NewswireToday - /newswire/ -
Tel Aviv, Israel, 2010/09/06 - Greenlet Technologies, announced that it has effectively completed a three-month pilot project with the Israel Electric Corporation (IEC), the only integrated electric utility in the State of Israel.
Greenlet Technologies, a smart grid company, announced today that it has effectively completed a three-month pilot project with the Israel Electric Corporation (IEC), the only integrated electric utility in the State of Israel. As a result, the companies will be entering a rollout phase that includes more than 150 residential areas in the winter of 2010.
Greenlet Technologies specializes in scalable energy control for electric utilities. By building self-deployable virtual power plants for reduction of power consumption during times of peak consumption, Greenlet helps electric utilities avoid power outages and extremely high generation costs.
During the summer of 2010, the IEC repeatedly reached generating capacity, and requested that citizens of Israel reduce their use of high-consumption appliances. The IEC initiated short-term power outages, and is trying to avoid building a new power plant.
The Greenlet solution (greenlet.net) was tested to resolve this issue. The solution begins with pluggable units that are shipped to consumers. The units monitor and control device-specific loads, while a management software lets utilities, service companies and consumers control and monitor demand in real time, deploy Peak Shaving program and calculate consumer returns, and validate true power reduction (without professional installation).
With this pilot, we successfully proved our Send Connect - Control model. Participants received self-deployable, pluggable Greenlet units by mail, and quickly connected them without any assistance from Greenlet or the IEC. Users could immediately access a personal portal to view their power consumption and history data. Several power reduction events were successfully applied, for example air conditioners were cycled (On/OFF) by remote commands, and consumers shifted usage of white goods to non-peak hours. The central management system located at the IEC collected data from each and every appliance, presented it in granular graphs and saved it in online files. The IEC could easily distinguish which residences were applying the power reduction activities, and could disburse them accordingly.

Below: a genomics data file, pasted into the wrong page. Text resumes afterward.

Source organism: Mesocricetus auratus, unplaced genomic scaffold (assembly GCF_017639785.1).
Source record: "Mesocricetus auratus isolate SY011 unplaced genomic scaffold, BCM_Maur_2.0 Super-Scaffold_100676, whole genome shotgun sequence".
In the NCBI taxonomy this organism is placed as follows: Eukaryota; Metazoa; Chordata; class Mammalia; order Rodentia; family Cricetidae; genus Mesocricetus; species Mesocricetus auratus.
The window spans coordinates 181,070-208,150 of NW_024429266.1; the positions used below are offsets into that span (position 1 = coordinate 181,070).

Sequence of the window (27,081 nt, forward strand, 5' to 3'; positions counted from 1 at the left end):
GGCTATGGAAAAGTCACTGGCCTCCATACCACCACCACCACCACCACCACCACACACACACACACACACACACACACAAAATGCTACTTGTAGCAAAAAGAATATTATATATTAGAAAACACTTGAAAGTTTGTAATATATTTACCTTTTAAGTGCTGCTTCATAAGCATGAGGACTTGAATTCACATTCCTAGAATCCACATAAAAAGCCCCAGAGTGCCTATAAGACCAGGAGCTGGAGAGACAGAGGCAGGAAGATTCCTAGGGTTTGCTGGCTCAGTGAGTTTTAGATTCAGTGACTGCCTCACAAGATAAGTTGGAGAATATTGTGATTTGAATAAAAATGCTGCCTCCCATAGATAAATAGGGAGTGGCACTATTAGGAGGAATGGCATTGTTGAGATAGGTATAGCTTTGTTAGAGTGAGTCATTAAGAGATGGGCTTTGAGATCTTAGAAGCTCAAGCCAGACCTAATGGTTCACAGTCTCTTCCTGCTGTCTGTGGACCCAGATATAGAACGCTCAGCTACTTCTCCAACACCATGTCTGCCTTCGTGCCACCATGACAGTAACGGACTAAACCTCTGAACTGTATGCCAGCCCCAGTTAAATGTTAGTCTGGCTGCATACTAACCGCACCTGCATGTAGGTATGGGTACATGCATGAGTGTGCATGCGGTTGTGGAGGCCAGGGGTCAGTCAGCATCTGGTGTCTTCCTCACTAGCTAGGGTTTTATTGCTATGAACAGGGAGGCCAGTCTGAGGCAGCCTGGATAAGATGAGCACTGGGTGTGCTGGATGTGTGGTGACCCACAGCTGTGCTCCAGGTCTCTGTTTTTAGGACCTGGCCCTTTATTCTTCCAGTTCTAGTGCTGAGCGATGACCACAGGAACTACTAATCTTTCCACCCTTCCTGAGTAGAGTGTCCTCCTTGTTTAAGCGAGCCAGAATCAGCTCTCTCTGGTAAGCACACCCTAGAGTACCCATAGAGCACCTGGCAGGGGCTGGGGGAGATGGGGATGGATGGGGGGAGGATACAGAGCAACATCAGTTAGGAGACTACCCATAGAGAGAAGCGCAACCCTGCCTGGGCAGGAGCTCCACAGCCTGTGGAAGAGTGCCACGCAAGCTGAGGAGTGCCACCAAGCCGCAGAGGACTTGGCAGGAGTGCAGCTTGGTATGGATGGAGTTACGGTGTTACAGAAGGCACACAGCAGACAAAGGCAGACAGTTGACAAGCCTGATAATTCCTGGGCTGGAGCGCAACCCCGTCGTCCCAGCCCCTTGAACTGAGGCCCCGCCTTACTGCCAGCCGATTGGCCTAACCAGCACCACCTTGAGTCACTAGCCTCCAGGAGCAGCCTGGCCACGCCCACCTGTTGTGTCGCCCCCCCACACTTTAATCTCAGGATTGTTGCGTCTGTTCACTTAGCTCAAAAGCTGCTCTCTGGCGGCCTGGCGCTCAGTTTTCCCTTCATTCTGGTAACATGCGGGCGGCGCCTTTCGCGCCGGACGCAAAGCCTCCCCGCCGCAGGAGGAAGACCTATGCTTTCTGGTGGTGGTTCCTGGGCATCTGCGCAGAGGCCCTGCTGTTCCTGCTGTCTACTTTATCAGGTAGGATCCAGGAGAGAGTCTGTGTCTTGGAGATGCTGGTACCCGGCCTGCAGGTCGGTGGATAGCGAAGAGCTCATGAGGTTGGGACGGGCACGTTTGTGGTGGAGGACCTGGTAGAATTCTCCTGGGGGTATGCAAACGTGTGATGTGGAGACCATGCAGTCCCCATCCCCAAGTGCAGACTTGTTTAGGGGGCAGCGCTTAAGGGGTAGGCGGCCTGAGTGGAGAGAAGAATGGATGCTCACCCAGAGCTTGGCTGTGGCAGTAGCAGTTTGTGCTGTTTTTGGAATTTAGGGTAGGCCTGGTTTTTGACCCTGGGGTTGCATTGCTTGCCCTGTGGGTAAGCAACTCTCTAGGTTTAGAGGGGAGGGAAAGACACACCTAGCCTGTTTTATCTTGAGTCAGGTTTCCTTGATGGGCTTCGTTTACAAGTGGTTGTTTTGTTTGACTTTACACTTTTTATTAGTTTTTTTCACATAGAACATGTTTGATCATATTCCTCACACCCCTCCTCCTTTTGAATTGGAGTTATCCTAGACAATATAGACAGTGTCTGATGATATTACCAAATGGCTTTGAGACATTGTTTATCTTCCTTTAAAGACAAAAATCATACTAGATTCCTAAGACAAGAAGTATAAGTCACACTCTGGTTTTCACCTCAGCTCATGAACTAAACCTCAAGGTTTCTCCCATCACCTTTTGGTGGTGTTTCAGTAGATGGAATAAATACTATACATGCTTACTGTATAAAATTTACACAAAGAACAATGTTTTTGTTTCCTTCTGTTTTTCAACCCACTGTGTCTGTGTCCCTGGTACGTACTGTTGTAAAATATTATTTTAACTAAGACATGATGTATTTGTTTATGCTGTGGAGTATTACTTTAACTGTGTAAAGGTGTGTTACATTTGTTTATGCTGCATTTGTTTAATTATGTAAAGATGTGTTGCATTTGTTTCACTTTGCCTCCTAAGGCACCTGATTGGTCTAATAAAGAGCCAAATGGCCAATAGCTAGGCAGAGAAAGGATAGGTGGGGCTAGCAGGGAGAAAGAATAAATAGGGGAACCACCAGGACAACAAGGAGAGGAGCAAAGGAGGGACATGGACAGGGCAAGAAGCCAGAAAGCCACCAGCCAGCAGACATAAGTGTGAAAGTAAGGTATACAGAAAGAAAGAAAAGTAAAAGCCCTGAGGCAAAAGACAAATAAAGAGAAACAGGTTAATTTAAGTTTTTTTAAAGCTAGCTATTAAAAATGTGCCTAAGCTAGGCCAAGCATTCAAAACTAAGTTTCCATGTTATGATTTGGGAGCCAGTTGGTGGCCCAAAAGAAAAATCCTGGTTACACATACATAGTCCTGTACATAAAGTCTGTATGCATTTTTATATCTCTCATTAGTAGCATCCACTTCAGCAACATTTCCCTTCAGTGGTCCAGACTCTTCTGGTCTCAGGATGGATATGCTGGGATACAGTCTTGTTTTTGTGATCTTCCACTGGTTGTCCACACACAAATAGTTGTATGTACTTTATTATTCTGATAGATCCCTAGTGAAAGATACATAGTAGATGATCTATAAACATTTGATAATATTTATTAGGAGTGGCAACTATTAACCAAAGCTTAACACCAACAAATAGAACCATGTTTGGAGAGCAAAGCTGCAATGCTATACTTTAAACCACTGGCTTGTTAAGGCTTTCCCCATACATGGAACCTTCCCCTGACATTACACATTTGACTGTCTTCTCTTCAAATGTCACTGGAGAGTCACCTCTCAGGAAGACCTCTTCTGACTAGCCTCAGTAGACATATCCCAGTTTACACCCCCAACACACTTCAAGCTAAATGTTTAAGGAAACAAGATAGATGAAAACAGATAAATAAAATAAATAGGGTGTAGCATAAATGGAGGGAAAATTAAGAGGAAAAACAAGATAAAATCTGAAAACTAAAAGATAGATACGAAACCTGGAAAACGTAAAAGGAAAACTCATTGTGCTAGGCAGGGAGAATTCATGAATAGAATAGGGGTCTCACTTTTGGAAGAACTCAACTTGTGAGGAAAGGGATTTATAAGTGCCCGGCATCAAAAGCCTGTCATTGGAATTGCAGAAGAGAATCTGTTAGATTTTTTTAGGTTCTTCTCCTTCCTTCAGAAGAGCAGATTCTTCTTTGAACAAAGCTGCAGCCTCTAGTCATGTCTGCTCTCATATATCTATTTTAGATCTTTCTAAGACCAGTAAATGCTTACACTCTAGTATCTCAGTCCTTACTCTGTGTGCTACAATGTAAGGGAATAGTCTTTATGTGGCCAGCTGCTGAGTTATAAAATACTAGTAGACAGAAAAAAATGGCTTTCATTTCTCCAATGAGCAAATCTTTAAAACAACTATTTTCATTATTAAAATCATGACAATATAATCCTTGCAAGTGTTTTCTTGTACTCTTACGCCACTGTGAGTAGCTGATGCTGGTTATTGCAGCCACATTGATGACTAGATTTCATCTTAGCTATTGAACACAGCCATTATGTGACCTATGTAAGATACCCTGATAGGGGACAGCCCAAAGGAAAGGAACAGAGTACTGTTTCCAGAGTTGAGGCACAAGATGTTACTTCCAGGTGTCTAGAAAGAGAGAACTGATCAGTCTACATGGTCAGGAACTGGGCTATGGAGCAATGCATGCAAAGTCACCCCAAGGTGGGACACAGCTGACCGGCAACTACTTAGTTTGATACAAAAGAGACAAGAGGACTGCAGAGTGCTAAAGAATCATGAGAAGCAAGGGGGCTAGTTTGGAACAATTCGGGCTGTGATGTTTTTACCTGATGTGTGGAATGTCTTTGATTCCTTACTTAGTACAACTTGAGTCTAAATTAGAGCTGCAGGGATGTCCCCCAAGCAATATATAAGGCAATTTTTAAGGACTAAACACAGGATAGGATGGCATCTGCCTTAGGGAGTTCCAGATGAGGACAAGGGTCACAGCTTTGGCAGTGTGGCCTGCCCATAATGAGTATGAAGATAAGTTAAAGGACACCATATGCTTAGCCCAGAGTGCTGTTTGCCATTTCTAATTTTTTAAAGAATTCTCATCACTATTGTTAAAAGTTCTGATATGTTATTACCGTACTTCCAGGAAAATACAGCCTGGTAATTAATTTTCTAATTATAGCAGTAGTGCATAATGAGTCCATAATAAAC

In a recent article published in Calcalist, Sagiv Ben-Arie, one of the initiators of the Energy Services Department within the IEC (Israel Electric Corporation) Business Developing Unit was quoted as saying, Overcoming the challenge of managing electricity shortages is of significance around the world, including analysis of private homes that were not taken into consideration. We want to collect data and familiarize ourselves with the subject, to see if there is a technological solution that can serve both the IEC and the consumers equally. The Israel Electric Corporation generates, transmits and distributes substantially all the electricity used in the State of Israel.